Wednesday, January 21, 2015

Shopping in London with Jane Austen!

The poet Shelley described London’s shops in a letter to Thomas Manning:
Wedgwood


‘Oh, the lamps of a night! her rich goldsmiths, print-shops, toy-shops, mercers, hardware men, pastry-cooks, St Paul’s churchyard, the Strand, Exeter Change, Charing Cross, with a man upon a black horse! These are thy gods, O London!’
Most shopkeepers lived with their families above or behind their premises. They were usually specialists in the goods they sold, and very often the craftsman who made them – whether a shoemaker, tailor, hatter, fan-maker, umbrella-maker or jeweller – often there was no distinction between retailer and wholesaler. There were no regular shopping hours – the shopkeeper opened his shop before breakfast and closed it before he retired for the night.
Sophie von la Roche, a German novelist, wrote about Oxford Street to her daughters in 1785:
We strolled up and down lovely Oxford Street this evening, for some goods look more attractive by artificial light. Just imagine, dear children, a street taking half an hour to cover from end to end, with double rows of brightly shining lamps, in the middle of which stands an equally long row of beautifully lacquered coaches, …
Regent Street
 First one passes a watchmaker’s, then a silk or fan store, now a silversmith’s, a china or glass shop. The spirit booths are particularly tempting, for the English are in any case fond of strong drink. Here crystal flasks of every shape and form are exhibited: each one has a light behind it which makes all the different coloured spirits sparkle. … Just as alluring are the confectioners and fruiterers, where, behind the handsome glass windows, pyramids of pineapples, figs, grapes, oranges and all manner of fruits are on show … Most of all, we admired a stall with Argand and other lamps … forming a really dazzling spectacle …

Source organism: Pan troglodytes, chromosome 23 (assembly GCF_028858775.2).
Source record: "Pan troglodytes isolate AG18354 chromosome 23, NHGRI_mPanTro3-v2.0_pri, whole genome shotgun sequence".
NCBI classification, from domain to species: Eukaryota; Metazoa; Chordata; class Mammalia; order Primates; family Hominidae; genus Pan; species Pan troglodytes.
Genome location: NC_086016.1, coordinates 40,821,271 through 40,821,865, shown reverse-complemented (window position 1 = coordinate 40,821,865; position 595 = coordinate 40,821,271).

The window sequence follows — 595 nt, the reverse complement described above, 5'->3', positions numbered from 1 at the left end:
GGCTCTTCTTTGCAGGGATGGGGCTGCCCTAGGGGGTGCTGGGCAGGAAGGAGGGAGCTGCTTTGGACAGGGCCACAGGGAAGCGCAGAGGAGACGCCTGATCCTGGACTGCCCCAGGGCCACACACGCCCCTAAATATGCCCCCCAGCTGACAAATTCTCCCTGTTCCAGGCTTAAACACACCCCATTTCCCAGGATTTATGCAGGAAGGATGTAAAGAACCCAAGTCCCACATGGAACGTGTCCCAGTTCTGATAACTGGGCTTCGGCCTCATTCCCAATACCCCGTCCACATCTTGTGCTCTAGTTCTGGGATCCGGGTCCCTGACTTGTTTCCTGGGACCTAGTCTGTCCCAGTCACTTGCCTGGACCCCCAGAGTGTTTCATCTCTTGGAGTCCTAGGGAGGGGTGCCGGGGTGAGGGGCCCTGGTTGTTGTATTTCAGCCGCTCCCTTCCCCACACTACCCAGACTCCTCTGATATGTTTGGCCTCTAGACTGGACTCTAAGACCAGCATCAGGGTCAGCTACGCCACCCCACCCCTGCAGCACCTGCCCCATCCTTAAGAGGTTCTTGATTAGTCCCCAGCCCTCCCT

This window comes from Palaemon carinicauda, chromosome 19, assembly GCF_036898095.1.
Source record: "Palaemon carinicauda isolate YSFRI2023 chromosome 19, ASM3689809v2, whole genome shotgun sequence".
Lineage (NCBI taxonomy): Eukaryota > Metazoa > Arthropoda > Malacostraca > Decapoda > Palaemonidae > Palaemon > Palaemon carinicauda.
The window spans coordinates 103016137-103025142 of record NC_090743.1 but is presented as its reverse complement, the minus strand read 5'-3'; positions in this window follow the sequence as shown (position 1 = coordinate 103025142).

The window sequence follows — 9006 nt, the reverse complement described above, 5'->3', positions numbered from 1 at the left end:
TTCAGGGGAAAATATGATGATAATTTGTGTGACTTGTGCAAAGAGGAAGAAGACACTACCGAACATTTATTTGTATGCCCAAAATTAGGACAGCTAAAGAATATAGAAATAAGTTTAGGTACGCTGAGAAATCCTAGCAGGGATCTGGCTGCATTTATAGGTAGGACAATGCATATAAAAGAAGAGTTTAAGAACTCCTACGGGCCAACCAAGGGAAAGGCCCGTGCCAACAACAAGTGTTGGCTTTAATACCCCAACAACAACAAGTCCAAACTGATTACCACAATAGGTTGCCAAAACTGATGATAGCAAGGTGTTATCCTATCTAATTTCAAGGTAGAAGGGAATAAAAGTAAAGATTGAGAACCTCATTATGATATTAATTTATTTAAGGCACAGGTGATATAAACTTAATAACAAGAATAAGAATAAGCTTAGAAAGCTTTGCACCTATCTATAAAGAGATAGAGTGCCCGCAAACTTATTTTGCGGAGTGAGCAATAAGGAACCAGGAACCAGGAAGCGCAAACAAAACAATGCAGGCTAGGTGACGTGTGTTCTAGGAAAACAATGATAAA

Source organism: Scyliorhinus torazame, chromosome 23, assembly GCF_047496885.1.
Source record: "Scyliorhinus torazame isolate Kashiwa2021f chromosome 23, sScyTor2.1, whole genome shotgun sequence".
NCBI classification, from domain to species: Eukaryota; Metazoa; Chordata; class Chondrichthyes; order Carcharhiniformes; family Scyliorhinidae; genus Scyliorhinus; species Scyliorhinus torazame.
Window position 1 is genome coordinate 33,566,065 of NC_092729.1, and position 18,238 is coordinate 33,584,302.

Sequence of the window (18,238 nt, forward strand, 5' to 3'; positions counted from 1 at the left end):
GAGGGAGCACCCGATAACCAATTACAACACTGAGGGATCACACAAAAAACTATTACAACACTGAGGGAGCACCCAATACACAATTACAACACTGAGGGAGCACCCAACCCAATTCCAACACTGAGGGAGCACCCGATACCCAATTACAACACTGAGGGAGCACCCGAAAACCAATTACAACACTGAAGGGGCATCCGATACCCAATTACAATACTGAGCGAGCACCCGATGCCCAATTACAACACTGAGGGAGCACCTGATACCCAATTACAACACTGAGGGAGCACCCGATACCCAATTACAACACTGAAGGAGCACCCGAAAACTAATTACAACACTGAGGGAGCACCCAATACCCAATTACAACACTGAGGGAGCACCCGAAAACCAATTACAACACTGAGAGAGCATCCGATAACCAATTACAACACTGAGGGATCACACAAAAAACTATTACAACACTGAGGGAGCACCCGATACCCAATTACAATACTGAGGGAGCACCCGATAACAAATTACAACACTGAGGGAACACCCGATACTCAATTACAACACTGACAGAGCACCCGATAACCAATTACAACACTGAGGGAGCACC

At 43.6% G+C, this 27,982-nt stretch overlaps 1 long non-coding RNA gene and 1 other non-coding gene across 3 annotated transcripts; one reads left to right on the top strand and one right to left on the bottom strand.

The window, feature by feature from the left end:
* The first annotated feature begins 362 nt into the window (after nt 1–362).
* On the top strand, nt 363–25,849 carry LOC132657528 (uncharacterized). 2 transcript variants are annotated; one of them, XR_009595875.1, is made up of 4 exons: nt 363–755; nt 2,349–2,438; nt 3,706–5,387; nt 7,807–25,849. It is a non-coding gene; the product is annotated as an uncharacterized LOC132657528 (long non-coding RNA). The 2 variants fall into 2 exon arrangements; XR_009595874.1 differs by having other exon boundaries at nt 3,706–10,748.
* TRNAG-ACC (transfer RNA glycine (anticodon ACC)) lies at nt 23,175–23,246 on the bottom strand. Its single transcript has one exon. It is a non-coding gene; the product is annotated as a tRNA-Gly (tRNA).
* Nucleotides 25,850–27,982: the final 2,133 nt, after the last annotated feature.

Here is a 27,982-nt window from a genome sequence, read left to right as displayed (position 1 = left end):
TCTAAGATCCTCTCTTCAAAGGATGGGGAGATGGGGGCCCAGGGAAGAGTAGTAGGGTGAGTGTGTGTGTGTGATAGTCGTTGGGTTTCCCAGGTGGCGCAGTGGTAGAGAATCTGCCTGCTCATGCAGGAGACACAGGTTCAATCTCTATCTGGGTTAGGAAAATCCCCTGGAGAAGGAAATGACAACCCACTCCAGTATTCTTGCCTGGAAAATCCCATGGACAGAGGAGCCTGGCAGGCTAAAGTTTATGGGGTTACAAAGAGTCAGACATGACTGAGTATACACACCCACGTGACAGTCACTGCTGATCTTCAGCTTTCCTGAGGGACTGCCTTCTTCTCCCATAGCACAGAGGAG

A few weeks later she wrote again: I found another shop here like the one in Paris, containing every possible make of woman’s shoe; there was a woman buying shoes for herself and her small daughter: the latter was searching amongst the doll’s shoes in one case for some to fit the doll she had with her. But the linen shops are the loveliest; every kind of whitewear, from swaddling clothes to shrouds, and any species of linen can be had. Night-caps for ladies and children, trimmed with muslin and various kinds of Brussels lace, more exquisitely stitched than I ever saw before … People, I noticed, like to have their children with them and take them out into the air, and they wrap them up well, though their feet are always bare and sockless … I was glad to strike some of the streets in which the butchers are housed, and interested to find the meat so fine and shops so deliciously clean; all the goods were spread on snow-white cloths, and cloths of similar whiteness were stretched out behind the large hunks of meat hanging up; no blood anywhere, no dirt, the shop walls and doors were all spruce, balance and weights brightly polished.
Whether they are silks, chintzes or muslins, they hang down in folds behind the fine high windows so that the effect of this or that material, as it would be in the ordinary folds of a woman’s dress can be studied. Amongst the muslins all colours are on view, and so one can judge how the frock would look in company with its fellows. Now large shoe and slipper shops for anything from adults down to dolls can be seen – now fashion articles of silver or brass … absolutely everything one can think of is neatly, attractively displayed, and in such abundance of choice as almost to make one greedy …
Writing from her brother Henry's house in Sloane Street, on May 2 1813, Jane wrote: Your letter came just in time to save my going to Remnant's, and fit me for Christian's, where I bought Fanny's dimity. I went the day before (Friday) to Layton's, as I proposed, and got my mother's gown - seven yards at 6s. 6d. I then walked into No. 10, which is all dirt and confusion, but in a very promising way...I gave 2s. 6d. for the dimity. I do not boast of any bargains, but think both the sarsenet and dimity good of their sort. I have bought your locket, but was obliged to give 18s. for it, which must be rather more than you intended. It is neat and plain, set in gold.